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HSBC Bank Canada has established new diversity scholarships at four Canadian business schools worth $80,000 and potential employment over the next four years.Ryan Carter/The Globe and Mail

The Globe's biweekly business-school news roundup.

Building on an established relationship with those who identify as lesbian, gay, bisexual, transgender and queer (LGBTQ) – and others who are their advocates – HSBC Bank Canada has established new scholarships at four Canadian business schools worth $80,000 and potential employment over the next four years. The announcement comes on the eve of the Vancouver Pride Parade on Monday.

"Our business model is all about different perspectives and diversity," says Mike Webb, senior vice-president and head of human resources for the Vancouver-based bank, and also executive sponsor of its internal Pride Network.

For businesses, it is also about the bottom line. "If you look at the incredible economic impact that the LGBT community has in Canada and elsewhere, it is amazing the economic opportunity that is there," Mr. Webb says. "If you neglect it, ignore it, you are losing out on a phenomenal opportunity."

The scholarships will be offered to four students a year over four years at each of the following schools: Rotman School of Business at the University of Toronto; Schulich School of Business at York University in Toronto; Simon Fraser University's Beedie School of Business in Vancouver, and Sauder School of Business at the University of British Columbia in Vancouver.

The award recognizes academically strong students (gay or straight) who demonstrate leadership and community service through participation in LGBTQ organizations or initiatives on campus. Each winner receives $5,000, consideration for summer internships and, after graduation, potential acceptance into management trainee programs at HSBC.

Rotman's winner for 2013 is Vincent Ho, 20, an undergraduate accounting student who holds a cumulative grade point average of 3.99 out of 4 entering third year in September.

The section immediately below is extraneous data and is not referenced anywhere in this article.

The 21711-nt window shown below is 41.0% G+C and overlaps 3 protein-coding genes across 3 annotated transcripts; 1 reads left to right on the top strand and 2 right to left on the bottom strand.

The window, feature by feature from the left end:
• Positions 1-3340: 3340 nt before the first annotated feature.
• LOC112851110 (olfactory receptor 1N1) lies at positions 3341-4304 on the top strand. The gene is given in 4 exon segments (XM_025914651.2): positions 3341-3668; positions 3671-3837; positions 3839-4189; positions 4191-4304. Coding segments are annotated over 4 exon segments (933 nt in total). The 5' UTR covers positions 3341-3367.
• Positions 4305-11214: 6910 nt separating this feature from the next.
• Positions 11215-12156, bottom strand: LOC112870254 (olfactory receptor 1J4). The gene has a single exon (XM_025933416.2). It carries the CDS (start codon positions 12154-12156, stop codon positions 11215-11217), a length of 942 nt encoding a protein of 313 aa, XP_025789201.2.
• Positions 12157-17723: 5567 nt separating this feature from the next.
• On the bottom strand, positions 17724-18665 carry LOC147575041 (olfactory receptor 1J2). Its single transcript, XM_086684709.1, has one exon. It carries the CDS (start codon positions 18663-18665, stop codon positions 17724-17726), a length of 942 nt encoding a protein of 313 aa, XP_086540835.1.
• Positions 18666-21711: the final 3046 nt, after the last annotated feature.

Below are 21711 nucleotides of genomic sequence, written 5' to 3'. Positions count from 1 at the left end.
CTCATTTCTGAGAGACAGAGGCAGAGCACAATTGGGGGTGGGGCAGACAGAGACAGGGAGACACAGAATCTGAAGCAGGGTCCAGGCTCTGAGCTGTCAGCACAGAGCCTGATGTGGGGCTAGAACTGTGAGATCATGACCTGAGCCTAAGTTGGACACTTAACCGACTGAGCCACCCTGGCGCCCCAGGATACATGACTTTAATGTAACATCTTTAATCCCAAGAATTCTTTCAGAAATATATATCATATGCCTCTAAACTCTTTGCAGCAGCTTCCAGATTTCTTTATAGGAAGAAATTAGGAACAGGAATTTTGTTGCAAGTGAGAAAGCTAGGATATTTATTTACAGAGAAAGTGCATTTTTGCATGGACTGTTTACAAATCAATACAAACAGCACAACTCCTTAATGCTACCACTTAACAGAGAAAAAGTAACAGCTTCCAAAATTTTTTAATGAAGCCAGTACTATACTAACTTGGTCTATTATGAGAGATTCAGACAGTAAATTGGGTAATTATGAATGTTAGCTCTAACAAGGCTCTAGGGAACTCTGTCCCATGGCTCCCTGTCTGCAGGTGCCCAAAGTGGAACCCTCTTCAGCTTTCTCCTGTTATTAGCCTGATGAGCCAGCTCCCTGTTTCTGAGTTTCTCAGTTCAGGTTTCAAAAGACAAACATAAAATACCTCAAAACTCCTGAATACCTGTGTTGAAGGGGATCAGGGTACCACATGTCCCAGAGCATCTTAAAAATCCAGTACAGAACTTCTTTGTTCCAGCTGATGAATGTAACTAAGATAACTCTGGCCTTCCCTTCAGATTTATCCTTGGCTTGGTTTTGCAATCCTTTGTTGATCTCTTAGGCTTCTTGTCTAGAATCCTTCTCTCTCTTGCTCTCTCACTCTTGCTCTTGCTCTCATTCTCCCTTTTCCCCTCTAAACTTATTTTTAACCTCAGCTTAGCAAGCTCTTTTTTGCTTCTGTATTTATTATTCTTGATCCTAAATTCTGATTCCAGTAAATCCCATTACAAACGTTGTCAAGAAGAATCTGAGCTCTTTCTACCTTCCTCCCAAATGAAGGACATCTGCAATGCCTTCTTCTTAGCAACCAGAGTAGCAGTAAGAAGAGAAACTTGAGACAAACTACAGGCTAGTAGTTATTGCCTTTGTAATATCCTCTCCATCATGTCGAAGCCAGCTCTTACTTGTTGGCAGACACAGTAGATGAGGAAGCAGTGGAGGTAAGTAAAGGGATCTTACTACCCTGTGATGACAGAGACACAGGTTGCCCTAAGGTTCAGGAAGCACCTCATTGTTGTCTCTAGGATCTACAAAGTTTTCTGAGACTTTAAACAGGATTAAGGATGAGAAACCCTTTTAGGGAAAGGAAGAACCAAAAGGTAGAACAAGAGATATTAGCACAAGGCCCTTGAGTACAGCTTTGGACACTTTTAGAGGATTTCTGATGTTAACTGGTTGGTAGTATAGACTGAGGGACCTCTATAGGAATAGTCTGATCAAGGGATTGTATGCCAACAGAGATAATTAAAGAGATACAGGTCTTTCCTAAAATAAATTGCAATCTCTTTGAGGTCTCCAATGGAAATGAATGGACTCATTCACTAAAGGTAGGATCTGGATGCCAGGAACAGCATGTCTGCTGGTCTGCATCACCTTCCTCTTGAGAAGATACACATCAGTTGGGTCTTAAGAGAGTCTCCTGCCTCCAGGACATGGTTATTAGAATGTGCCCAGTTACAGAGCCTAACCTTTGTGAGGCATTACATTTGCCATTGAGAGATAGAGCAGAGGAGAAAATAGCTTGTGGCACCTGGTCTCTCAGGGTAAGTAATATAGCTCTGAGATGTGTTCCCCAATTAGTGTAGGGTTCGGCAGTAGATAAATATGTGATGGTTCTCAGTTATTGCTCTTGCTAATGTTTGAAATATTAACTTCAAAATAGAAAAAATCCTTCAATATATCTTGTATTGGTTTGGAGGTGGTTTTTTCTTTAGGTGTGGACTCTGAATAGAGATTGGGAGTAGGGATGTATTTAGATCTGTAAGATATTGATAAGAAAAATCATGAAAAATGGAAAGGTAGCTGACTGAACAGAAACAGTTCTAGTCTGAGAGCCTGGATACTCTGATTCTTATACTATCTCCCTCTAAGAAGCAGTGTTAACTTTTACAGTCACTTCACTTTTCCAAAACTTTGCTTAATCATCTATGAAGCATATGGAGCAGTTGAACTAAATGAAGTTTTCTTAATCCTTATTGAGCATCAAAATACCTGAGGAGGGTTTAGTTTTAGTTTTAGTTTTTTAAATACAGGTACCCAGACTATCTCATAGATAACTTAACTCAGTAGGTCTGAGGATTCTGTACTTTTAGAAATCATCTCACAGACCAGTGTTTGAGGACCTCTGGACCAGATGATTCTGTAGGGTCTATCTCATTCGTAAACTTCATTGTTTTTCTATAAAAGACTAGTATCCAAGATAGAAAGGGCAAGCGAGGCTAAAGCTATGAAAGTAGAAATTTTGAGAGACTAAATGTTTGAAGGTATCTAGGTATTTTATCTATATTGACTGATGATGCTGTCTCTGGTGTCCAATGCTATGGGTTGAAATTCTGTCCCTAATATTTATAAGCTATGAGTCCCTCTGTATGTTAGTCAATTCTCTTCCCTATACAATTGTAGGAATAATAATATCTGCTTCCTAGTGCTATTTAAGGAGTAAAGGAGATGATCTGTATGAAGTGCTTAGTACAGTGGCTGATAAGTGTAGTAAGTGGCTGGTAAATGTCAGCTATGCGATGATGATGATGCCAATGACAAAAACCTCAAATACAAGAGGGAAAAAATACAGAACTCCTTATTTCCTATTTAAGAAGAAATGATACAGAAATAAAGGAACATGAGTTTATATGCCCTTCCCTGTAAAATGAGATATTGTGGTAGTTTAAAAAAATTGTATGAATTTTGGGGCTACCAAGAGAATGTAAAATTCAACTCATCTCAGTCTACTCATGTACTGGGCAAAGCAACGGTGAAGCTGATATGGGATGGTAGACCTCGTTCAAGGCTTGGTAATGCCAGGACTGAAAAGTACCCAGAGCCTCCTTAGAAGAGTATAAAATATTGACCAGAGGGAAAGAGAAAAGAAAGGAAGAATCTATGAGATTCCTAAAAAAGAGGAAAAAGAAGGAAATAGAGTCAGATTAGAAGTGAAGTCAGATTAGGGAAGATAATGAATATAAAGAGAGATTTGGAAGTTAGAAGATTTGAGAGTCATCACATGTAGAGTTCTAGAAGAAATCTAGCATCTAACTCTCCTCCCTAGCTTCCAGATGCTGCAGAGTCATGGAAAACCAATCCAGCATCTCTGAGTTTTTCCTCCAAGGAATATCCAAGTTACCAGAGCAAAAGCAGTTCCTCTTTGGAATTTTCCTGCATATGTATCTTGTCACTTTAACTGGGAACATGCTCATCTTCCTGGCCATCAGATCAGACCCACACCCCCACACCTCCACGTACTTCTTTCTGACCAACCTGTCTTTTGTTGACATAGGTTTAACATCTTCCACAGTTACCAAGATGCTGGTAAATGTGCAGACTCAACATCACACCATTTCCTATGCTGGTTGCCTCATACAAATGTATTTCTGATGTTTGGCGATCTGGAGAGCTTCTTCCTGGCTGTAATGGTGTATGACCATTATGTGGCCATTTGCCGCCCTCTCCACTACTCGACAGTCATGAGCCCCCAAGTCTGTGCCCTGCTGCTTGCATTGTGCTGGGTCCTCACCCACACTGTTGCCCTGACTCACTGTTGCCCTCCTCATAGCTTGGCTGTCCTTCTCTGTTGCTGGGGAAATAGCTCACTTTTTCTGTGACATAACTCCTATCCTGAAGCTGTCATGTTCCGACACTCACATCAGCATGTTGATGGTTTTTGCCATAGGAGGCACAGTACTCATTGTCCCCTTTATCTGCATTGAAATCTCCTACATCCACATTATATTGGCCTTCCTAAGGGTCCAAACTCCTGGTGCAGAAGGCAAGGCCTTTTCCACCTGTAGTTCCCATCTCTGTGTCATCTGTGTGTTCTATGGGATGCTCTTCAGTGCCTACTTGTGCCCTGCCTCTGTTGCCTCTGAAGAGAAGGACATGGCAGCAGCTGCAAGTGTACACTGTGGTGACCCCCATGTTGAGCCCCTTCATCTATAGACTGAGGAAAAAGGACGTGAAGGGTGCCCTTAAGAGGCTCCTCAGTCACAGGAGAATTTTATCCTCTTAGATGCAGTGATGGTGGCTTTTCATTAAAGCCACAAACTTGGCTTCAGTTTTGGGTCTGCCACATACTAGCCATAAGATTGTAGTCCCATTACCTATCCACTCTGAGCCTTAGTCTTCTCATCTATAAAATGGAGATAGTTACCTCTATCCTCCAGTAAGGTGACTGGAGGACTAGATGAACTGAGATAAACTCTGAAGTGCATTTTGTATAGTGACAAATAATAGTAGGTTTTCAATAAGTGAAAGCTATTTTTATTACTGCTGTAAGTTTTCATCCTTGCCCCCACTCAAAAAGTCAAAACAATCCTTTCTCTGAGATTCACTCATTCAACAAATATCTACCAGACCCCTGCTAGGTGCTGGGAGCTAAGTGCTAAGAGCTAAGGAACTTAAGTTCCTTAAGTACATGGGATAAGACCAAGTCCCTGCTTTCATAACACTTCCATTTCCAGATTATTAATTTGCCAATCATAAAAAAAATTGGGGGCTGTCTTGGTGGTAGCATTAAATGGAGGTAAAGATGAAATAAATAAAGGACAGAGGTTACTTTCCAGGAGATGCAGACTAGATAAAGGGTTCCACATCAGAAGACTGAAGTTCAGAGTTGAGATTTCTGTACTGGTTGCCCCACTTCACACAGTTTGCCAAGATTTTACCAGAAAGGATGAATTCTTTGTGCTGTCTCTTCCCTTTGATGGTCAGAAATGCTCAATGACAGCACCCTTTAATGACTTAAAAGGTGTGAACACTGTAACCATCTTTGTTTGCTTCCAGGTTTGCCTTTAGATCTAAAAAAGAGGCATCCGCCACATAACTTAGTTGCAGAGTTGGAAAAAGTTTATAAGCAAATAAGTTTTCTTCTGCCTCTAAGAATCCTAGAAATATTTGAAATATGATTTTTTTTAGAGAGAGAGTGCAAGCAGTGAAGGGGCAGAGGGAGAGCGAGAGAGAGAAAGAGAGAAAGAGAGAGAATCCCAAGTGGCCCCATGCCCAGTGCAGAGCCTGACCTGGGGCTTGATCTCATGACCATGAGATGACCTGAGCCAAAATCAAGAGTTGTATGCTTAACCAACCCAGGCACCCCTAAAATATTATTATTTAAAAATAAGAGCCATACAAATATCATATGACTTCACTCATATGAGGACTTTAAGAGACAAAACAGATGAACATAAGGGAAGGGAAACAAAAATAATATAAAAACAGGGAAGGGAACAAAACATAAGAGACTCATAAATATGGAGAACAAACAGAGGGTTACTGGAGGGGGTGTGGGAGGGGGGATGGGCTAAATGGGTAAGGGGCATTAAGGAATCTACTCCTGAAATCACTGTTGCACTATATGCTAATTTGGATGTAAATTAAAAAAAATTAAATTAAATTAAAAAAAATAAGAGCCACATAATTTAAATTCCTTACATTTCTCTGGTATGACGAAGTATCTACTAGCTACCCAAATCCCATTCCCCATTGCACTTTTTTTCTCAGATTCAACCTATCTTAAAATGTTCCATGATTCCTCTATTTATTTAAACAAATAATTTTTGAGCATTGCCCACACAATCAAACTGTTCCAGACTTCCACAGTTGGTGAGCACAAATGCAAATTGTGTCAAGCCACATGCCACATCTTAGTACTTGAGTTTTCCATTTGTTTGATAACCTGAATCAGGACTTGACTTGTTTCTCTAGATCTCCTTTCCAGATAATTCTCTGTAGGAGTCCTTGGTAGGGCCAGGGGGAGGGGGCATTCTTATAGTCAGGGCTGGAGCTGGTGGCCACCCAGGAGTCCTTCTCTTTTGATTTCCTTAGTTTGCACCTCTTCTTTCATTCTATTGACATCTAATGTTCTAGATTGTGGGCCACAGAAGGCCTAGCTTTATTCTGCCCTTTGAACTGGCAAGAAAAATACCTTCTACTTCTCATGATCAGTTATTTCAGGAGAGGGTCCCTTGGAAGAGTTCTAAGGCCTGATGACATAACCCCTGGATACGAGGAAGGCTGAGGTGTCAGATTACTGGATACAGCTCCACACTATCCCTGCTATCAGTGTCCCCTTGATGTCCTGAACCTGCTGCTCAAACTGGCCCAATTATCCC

He is the incoming president of the Rotman Commerce Pride Alliance, one of the few LGBTQ-focused student groups at an undergraduate business program in Canada. The group provides a networking venue for students to link to LGBTQ professionals and works with "ally" students to bring awareness and education about LGBTQ diversity and other issues. With host support from KPMG, his organization runs an annual live case competition. He also volunteers for various LQBTQ initiatives on and off campus.

A summer intern at KPMG, Mr. Ho says the HSBC scholarships send an important message to students and business.

"It signals to students that big companies like HSBC want to recognize LGBTQ talent and show they are interested in having these sorts of employees on their teams because they do bring enormous diversity," he says. "Through that, you are able to better understand your customer and how the business works."

Haskayne woos new faculty

While a lecturer at Harvard Law School this year, James Coleman saw a posting for a tenure-track job at the University of Calgary that seemed right up his alley: a joint appointment in the faculties of business and law on energy and environmental issues.

His friends thought so, too, sending e-mails of encouragement. "'They seem to be looking to hire you,'" recalls Prof. Coleman. "Once I started here, I had a lot of people who thought, 'I got James that job!'"

The Minneapolis-born scholar is one of 10 new faculty members and three new directors recently hired by Calgary's Haskayne School of Business in its biggest recruitment drive in a decade, according to school officials.

"We are expanding our research capacity by almost 20 per cent," says Loren Falkenberg, associate dean of research at Haskayne, with nine of the 10 new faculty hires in the research-oriented professorial stream. The new faculty come from eight different countries, though all pursued graduate studies in Canada or the United States.

With 79 full-time faculty, the school now aims to boost its research standing after a period of budget restraint and the loss of professors due to retirement and departures.

For Prof. Coleman, Calgary made sense as a destination because of his research interest in the business and legal aspects of energy and environmental issues. "Regulatory risk is such a big issue for oil and gas companies and for the companies where our students will go work," he says.

He is based at the law school, but will teach at the business school as well.

As in any decision that involves leaving one's home country, non-academic issues proved crucial as well. A Westerner at heart, Prof. Coleman is an avid hockey player and looks to join some men's leagues in Calgary.

Along with new faculty, Haskayne has added three new administrative directors.

Kim Neutens, becomes director of the Hunter Centre for Entrepreneurship and Innovation, after a 10-year stint as director of MBA program services at the Rotman School of Management at the University of Toronto. Jenny Krahn, a Haskayne undergraduate business graduate, has been named director of the Canadian Centre for Advanced Leadership. Hugh Evans, formerly vice-dean and director of corporate education at Henley Business School in Britain, has been tapped as director of executive education.

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